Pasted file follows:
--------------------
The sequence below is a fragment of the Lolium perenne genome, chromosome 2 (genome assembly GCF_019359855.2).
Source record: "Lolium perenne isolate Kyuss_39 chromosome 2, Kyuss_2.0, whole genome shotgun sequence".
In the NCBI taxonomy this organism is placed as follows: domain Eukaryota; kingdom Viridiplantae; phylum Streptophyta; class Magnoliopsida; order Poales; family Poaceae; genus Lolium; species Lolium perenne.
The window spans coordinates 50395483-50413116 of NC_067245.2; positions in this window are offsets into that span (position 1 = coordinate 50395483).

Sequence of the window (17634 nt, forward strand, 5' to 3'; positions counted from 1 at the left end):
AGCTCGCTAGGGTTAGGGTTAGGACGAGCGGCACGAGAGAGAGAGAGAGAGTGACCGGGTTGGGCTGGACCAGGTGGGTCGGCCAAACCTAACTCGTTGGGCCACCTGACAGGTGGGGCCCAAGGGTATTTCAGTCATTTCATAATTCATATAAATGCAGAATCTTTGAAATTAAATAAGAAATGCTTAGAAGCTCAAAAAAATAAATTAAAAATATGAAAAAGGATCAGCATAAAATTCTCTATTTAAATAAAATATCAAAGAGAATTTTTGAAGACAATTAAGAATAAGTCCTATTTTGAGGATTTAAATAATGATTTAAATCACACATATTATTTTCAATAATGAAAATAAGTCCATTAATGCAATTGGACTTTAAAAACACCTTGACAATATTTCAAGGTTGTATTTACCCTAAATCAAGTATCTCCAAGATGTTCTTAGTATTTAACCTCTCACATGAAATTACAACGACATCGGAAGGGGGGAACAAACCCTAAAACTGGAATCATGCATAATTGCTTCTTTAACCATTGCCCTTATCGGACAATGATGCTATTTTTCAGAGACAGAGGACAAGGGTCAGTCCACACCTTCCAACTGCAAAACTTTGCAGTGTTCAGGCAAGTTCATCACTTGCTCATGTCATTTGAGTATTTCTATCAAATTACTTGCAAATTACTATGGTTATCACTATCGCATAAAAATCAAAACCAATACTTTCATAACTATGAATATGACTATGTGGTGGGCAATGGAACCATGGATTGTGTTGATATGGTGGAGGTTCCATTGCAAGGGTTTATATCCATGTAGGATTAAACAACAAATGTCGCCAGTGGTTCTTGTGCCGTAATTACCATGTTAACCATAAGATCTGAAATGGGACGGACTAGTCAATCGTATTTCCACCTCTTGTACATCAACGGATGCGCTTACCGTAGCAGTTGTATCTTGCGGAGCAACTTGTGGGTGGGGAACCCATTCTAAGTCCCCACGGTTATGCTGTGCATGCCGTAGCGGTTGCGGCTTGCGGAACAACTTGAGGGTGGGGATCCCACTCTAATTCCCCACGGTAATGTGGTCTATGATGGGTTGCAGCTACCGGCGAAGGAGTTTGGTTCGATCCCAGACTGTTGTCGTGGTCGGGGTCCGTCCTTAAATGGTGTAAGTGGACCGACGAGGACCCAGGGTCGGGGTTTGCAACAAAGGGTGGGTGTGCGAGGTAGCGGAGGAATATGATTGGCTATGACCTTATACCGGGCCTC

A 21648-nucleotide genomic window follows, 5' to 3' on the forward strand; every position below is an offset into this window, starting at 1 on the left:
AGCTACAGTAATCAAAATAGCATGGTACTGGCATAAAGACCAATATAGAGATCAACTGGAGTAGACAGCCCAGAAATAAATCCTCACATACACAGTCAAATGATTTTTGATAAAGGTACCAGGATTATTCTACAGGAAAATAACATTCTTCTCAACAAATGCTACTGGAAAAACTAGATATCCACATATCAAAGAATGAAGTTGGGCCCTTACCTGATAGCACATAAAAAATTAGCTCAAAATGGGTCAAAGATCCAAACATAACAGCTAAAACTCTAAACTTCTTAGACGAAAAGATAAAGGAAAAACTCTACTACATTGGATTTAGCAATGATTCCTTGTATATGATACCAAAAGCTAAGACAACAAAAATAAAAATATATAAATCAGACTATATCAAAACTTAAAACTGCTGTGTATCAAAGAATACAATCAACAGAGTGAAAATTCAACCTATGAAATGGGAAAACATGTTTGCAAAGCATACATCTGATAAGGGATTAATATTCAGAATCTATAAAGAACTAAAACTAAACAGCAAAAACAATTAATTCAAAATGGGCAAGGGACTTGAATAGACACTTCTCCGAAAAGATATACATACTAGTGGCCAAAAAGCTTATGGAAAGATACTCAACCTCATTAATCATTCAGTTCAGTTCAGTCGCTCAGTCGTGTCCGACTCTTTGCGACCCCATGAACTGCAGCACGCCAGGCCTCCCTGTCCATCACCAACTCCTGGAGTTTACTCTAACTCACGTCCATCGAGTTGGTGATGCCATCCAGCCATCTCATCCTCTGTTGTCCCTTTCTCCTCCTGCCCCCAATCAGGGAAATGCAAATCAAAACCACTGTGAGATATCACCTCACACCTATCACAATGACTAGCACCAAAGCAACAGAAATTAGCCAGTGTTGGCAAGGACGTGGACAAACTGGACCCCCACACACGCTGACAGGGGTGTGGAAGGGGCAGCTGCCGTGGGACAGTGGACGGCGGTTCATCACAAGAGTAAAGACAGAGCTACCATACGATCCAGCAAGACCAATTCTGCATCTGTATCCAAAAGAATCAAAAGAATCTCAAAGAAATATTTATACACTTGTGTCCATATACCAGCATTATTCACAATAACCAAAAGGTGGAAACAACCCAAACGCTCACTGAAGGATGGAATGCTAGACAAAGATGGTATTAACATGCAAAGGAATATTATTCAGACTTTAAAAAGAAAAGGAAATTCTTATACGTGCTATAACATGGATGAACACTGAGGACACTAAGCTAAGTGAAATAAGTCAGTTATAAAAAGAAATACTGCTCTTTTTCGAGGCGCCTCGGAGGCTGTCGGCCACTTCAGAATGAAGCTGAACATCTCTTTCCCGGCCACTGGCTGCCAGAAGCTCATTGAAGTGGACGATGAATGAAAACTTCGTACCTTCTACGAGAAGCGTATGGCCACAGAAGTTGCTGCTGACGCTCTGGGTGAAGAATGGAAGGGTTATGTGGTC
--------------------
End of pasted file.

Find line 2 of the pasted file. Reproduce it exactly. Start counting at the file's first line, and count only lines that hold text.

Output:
Source record: "Lolium perenne isolate Kyuss_39 chromosome 2, Kyuss_2.0, whole genome shotgun sequence".